Due to pandemic influences, group travel has also created interest in the domestic travel market, with travelers learning more about the country’s different regions and their offerings. Tina Mount Pleasant, director of Travel Trade Sales for Destination Niagara USA, has noticed an uptick in interest on the US side of travel. “We’ve seen with that border being closed, a huge shift in domestic group travel,” says Mount Pleasant. Even with borders back open and world travel once again widely accessible, the desire to explore your own backyard remains. “[People] are rethinking the way they do their itineraries and are really shifting back to the US side of Niagara Falls…that trend is something we are very excited about.”
Given the changing wills of travelers and their desire to explore one place at a time, collaboration is more important than ever. Through collaborative efforts across businesses, visitors are more likely to choose your destination for more extended periods of travel. Through working with other organizations, companies can also find ways to branch out their markets, appealing to people they had not thought possible. Keith Snodes, Chief Operating Officer of Kaleidoscope Adventures, said of the company’s collaboration with Drum Corps International “It really has brought us new business, but it’s also brought us business that we probably could not have accessed without that partnership.” Snodes says that Kaleidoscope Adventures is increasingly “trying to be where customers are,” and with contacts across companies they are able to more effectively target their audience.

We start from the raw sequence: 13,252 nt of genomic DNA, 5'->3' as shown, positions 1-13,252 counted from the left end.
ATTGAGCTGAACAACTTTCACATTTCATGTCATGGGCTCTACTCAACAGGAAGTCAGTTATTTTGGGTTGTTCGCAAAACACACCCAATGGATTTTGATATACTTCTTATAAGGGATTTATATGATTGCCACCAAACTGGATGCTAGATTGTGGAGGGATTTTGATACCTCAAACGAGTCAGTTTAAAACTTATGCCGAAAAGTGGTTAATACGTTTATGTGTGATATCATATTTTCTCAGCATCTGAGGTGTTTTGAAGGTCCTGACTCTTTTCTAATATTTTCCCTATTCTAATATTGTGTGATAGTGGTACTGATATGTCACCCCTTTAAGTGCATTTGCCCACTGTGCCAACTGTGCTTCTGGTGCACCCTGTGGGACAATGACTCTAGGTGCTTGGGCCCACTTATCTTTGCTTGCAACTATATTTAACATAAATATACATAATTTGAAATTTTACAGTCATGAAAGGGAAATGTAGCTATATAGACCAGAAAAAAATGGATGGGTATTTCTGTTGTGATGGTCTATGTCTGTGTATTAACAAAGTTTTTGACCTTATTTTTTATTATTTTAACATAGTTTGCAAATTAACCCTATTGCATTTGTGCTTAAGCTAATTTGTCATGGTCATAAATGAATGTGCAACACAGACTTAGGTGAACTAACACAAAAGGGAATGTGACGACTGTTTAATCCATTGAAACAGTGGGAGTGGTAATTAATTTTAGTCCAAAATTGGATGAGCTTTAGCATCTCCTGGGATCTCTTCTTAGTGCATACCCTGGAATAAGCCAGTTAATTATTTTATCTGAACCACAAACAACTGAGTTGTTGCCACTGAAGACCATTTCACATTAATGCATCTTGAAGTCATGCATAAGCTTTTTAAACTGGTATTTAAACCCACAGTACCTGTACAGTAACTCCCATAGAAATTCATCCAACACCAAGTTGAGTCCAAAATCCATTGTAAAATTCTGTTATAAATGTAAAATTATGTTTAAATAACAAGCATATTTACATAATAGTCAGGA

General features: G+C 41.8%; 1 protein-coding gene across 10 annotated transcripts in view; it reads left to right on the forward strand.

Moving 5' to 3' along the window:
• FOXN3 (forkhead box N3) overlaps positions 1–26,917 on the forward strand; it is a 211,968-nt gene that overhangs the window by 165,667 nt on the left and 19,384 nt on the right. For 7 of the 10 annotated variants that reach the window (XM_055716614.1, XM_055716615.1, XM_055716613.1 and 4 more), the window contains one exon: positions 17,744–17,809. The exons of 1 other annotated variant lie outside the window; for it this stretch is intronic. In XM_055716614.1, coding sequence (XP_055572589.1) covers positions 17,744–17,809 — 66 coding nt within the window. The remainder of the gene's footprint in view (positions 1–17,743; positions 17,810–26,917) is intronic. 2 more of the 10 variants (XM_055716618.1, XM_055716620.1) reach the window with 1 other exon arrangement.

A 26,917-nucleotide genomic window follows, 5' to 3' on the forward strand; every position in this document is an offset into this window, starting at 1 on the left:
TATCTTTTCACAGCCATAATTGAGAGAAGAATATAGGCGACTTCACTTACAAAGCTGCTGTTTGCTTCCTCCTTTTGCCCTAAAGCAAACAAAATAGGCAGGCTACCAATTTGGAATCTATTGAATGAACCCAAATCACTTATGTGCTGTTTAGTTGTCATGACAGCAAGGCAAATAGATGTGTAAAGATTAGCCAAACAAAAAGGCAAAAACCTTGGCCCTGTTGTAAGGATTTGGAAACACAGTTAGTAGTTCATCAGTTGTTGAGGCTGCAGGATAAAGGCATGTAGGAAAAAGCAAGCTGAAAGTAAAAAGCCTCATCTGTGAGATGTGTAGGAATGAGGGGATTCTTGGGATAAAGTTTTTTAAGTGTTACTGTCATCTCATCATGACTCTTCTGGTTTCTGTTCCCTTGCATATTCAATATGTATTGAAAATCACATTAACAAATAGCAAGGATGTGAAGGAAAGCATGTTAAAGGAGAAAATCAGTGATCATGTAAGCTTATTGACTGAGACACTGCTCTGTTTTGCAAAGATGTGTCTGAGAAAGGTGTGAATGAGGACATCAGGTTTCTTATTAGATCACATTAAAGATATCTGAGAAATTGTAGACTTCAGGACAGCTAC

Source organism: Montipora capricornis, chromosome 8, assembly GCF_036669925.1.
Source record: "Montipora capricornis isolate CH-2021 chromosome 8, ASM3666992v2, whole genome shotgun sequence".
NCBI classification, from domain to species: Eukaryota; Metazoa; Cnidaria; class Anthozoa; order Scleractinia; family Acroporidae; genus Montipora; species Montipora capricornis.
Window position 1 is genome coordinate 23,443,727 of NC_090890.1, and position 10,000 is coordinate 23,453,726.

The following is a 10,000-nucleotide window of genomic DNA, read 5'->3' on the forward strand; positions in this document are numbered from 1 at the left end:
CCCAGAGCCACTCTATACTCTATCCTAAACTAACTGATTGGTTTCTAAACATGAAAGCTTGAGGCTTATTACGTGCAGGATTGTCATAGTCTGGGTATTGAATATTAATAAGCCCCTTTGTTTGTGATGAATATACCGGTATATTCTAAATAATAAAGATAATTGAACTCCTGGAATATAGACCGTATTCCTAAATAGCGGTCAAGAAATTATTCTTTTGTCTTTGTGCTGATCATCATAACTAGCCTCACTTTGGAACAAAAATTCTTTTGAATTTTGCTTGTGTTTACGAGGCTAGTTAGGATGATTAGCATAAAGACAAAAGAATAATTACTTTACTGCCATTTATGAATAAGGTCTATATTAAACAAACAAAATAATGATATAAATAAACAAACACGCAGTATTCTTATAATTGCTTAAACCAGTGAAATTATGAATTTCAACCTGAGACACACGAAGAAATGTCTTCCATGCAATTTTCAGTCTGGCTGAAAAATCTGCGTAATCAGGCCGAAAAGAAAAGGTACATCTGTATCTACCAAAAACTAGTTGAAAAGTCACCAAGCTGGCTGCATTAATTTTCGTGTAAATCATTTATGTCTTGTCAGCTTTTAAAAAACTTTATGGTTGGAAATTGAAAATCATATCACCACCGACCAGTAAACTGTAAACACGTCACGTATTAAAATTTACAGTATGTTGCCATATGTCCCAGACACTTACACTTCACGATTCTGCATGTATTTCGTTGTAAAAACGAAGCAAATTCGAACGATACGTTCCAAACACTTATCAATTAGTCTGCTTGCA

As travelers wish for more in-depth experiences, the success of one is increasingly tied to the success of all, with the combined appeals of many businesses helping to draw visitors inward. Through collaboration, businesses can not only ensure their own growth, but help to bolster their entire region in the process.
A Land of New Opportunities
With a wider array of interested parties and a greater desire to work together, the industry is equipping itself successfully for future projects, ready to cater to the needs of any travel that comes their way—regardless of age, budget, or group size.